Are Carbs Necessary for a Healthy Diet?
Q: I am on board with much of what you say. But sometimes it seems you are against all carbohydrates, even of the whole grain kind. I certainly think that the fiber and B-vitamins we get from whole grains add to a healthy diet of fats and protein. Am I right?
Also, do you see a difference between the saturated fat of an egg and that of ordinary animal fat? Do you trim the fat on cuts of beef you eat? Do you eat this fat if you cook the meat with it?
A: I know I sometimes seem "against" something when I am only trying to make a point. I enjoy many fruits and vegetables, but I'm tired of hearing and reading that old mantra: "Eat a healthy diet with lots of fruits and vegetables." So I always try to emphasize that you can live perfectly well without them. People are obsessed with the "magic" of fruits and vegetables due to 50 years of bad nutritional advice.
You never hear: "Eat a healthy diet with a lot of pig fat, cream and butter." So I've made it my personal mission to get that message out there. To answer your question, whole grains are OK as a supplement to your diet. I especially like Scottish oats for breakfast. Just don't count on them to provide you with all the nutrition you need.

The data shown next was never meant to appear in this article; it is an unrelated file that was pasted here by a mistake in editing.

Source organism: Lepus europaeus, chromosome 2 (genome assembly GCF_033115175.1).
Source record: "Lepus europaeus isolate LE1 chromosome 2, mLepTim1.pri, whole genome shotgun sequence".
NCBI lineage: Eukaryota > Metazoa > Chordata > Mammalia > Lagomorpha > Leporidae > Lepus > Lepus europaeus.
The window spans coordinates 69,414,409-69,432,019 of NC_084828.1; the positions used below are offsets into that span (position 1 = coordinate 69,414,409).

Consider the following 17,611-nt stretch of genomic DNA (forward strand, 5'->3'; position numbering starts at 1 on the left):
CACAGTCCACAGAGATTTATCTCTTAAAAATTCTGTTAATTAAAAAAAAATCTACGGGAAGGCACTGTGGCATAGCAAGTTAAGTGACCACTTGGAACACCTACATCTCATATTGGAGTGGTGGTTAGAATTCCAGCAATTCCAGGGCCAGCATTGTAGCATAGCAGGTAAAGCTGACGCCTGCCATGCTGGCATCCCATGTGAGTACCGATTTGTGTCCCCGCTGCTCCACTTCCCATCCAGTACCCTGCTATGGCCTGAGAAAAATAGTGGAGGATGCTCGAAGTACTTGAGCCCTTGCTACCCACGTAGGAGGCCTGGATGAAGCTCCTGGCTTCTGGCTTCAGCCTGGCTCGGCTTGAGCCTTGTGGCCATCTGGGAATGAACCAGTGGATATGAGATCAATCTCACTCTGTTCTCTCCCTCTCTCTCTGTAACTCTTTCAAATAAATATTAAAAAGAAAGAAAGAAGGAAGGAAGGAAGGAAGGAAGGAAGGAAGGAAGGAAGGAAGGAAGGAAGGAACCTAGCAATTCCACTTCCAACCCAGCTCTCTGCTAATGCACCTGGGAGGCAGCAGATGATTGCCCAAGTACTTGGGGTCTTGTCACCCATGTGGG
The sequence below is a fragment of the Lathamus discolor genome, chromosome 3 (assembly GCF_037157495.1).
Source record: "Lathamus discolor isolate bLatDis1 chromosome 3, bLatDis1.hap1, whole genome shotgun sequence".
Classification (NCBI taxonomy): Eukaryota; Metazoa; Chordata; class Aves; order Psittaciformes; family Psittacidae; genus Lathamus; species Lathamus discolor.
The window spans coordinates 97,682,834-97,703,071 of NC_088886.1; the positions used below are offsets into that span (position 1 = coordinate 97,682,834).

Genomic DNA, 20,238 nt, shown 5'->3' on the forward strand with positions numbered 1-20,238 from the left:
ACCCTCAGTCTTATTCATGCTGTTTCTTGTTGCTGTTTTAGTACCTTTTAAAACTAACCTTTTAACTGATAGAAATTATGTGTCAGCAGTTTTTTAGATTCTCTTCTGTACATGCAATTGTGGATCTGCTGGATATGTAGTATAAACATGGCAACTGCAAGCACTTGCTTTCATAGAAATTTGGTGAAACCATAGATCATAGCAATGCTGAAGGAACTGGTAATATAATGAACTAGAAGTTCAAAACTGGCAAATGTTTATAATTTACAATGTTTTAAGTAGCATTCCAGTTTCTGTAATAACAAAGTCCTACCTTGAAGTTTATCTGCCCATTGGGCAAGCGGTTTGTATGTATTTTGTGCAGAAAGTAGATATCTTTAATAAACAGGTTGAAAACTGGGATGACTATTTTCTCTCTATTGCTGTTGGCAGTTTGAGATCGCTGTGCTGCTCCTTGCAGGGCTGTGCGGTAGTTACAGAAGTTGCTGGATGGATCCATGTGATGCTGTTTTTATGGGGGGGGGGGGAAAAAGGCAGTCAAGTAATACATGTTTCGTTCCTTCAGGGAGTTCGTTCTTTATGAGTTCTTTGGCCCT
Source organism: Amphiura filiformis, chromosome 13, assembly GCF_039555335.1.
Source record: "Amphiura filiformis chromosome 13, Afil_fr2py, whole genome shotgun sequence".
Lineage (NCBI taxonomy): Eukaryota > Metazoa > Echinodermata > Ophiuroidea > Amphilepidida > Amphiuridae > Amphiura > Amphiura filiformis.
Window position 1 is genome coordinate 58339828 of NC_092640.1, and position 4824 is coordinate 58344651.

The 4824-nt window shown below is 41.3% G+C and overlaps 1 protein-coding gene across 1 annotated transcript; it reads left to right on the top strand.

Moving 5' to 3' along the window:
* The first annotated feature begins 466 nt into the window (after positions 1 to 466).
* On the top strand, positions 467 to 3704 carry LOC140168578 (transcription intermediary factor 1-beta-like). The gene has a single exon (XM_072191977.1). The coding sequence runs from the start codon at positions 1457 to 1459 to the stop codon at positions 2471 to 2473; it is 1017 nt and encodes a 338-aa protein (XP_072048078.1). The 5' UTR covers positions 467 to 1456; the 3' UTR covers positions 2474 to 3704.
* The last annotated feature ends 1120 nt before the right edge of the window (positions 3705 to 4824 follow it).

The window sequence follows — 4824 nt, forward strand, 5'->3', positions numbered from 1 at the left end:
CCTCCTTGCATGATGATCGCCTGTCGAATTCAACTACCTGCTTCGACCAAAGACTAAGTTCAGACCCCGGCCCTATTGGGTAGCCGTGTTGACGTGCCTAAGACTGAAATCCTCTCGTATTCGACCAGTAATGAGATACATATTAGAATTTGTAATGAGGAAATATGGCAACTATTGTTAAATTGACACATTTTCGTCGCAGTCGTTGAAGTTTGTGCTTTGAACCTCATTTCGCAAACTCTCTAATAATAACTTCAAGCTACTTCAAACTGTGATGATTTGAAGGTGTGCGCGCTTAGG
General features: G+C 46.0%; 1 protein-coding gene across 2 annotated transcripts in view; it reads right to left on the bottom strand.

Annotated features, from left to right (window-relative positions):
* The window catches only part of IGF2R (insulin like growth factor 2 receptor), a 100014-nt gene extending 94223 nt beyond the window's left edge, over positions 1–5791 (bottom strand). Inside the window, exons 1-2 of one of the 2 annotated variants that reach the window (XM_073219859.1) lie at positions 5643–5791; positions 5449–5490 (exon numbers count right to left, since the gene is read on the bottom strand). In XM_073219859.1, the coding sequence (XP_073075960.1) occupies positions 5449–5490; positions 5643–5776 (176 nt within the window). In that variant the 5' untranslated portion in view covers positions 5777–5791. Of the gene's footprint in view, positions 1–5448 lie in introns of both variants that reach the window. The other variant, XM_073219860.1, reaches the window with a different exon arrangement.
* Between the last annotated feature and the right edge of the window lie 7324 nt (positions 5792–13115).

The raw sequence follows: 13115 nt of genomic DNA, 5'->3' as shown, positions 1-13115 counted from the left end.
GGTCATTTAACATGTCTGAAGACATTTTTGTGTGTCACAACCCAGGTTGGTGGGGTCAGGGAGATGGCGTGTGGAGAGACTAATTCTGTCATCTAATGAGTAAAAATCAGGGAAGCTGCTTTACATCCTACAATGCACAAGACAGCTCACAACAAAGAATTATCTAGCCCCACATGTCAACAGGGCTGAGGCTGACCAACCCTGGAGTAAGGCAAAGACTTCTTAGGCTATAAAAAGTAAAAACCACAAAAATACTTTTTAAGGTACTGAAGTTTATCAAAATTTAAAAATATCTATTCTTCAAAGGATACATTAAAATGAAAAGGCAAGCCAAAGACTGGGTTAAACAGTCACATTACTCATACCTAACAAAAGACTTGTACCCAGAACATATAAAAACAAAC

Now for your next question: Saturated fat is saturated fat, and, contrary to what you have been taught, almost all of the saturated fats are good for you, not bad for you. I always ask for the fattiest cuts of meat. (Butchers either think I'm crazy or smart. I can usually tell which by their expression.) A steak carefully trimmed of the fat around it is not a healthy steak. It's no healthier than skim milk. Milk is balanced by nature with a cream layer. A nice ring of fat, as well as fat in the interior, balances a good steak.
Regarding eggs, they're actually a low-fat food. The fat they do contain is good for you, since there are no trans fats formed by cooking. But they are healthier raw or lightly cooked. The more you eat per day, the better.
About the author
William Campbell Douglass I.I., M.D. has been called "the conscience of modern medicine."
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